The Five Dysfunctions of a Team has become the world’s most definitive source on practical information for building teams. The model has proven effective for organizations of all sizes — from start-ups to mid-market businesses and also business schools, non-profit organizations, professional sports teams etc.
The Five Dysfunctions of a Team outlines the root causes of politics and dysfunction on the teams where you work, and the keys to overcoming them. Counter to conventional wisdom, the causes of dysfunction are both identifiable and curable. However, they don’t die easily. Making a team functional and cohesive requires levels of courage and discipline that many groups cannot seem to muster.
Dysfunction #1: Absence of Trust
The fear of being vulnerable with team members prevents the building of trust within the team.
Dysfunction #2: Fear of Conflict
The desire to preserve artificial harmony stifles the occurrence of productive ideological conflict.
Dysfunction #3: Lack of Commitment
The lack of clarity or buy-in prevents team members from making decisions they will stick to.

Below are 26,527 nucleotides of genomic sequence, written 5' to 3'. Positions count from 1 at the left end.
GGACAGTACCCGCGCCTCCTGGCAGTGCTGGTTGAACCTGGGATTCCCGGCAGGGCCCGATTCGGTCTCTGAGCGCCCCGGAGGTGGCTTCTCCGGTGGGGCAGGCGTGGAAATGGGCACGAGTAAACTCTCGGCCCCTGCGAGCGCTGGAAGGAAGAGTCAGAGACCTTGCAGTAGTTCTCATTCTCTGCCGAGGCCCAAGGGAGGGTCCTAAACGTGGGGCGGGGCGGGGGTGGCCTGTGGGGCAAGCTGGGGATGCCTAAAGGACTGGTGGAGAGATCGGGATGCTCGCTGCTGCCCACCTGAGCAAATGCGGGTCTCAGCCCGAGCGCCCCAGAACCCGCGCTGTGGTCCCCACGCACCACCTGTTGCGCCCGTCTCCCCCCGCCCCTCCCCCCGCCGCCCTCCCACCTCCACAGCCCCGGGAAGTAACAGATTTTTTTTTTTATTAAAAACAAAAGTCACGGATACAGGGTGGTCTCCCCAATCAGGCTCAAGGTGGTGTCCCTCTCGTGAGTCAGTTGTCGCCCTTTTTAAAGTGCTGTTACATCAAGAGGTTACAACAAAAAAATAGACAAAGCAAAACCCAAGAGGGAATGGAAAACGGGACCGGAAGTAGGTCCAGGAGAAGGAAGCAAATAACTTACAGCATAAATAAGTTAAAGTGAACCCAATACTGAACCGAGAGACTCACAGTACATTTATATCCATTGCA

Dysfunction #4: Avoidance of Accountability
The need to avoid interpersonal discomfort prevents team members from holding one another accountable.
Dysfunction #5: Inattention to Results
The pursuit of individual goals and personal status erodes the focus on collective success.
The first and most important behavior is to build trust. Trust is all about vulnerability. Team members who trust one another can be comfortable being open, even exposed, to one another regarding their failures, weaknesses, and fears. Vulnerability-based trust is predicated on the simple and practical idea that people who are willing to admit the truth about themselves are not going to engage in the kind of political behavior that wastes everyone’s time and energy and, more important, makes it difficult to achieve real results.
Start this transformational path with your team and make it’s members to prosper together to achieve results!